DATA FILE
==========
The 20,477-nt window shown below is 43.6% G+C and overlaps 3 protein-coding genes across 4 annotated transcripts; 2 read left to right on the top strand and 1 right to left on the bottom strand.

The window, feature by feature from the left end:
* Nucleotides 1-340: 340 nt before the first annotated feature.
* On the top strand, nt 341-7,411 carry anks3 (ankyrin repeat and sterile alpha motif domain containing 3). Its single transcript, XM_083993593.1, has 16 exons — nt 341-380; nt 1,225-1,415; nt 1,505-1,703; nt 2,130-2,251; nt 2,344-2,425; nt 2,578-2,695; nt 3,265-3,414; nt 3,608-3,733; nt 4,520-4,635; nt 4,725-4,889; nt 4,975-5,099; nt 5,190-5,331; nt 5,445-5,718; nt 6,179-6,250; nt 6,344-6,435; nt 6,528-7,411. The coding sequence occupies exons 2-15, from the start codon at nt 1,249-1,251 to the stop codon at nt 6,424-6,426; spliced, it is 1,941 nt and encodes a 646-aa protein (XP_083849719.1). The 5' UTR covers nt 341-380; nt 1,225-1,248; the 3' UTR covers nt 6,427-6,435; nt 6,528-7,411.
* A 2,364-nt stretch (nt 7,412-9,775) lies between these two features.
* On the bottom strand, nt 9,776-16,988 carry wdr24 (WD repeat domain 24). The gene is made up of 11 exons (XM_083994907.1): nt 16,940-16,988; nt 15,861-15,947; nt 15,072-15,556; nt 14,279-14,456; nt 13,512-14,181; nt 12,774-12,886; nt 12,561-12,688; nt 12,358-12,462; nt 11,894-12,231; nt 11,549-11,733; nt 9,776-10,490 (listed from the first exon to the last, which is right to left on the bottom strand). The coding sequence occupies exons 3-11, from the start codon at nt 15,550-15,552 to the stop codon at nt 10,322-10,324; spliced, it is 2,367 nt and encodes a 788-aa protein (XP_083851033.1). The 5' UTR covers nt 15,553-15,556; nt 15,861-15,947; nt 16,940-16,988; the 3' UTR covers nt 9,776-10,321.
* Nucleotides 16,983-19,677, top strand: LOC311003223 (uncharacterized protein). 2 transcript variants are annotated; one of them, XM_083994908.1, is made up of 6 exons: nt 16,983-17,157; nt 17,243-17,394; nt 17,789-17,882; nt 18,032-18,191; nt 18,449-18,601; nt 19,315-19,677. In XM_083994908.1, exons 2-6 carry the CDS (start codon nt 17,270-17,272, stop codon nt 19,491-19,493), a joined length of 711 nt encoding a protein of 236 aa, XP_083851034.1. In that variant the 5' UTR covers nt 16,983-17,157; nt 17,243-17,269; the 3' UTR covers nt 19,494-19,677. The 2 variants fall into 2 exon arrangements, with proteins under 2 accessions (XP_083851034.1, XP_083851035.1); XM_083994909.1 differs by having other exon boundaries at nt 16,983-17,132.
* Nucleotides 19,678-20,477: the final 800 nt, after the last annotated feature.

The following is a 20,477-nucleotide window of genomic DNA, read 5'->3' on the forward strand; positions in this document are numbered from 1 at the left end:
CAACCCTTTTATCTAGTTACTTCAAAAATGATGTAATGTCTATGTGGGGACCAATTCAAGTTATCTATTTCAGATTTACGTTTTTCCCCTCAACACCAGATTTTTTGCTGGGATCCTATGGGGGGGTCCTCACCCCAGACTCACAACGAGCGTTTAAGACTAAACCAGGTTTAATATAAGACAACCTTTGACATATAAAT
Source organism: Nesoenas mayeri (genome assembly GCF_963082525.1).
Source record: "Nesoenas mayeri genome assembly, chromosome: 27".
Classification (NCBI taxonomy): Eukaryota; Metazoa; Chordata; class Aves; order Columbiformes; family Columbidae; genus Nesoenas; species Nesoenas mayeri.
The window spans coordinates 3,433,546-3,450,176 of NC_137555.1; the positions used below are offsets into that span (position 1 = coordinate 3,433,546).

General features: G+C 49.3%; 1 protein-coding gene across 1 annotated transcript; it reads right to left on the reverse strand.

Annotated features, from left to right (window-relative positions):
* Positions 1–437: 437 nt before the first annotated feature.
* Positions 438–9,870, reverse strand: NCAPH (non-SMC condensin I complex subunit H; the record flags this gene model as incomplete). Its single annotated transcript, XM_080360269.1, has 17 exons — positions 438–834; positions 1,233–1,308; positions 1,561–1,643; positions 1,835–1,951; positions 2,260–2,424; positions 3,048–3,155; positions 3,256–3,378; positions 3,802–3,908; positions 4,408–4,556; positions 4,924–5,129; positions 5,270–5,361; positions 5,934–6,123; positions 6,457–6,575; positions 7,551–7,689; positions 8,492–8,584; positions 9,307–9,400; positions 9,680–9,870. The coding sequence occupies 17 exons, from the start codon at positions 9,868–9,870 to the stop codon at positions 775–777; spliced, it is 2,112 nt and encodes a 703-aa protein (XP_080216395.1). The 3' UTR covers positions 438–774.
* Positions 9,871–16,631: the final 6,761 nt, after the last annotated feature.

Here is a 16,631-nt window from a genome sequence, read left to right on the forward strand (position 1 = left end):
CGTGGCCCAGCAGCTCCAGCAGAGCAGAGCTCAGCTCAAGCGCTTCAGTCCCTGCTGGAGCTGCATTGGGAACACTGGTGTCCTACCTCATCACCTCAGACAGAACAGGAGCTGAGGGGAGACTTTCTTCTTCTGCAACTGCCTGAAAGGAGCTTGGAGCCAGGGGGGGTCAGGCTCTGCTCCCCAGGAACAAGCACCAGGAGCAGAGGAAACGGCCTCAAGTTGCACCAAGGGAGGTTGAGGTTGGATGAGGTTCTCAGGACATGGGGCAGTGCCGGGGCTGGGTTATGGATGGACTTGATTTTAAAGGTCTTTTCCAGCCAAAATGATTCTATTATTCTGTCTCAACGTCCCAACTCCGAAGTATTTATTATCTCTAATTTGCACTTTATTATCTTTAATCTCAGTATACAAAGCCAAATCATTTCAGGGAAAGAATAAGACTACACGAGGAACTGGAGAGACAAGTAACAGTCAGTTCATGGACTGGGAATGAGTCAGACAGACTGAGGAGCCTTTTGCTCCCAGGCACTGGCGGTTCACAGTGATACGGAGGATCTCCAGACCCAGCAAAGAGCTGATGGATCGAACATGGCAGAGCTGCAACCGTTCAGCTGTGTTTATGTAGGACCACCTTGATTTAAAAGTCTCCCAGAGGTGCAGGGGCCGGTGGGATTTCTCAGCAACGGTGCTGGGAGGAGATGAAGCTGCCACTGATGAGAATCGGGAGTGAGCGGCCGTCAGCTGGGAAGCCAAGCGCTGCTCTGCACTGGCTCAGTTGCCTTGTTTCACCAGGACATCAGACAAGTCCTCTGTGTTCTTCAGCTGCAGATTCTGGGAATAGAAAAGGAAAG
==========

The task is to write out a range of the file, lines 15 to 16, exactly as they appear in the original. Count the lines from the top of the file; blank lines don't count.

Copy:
General features: G+C 49.3%; 1 protein-coding gene across 1 annotated transcript; it reads right to left on the reverse strand.

Annotated features, from left to right (window-relative positions):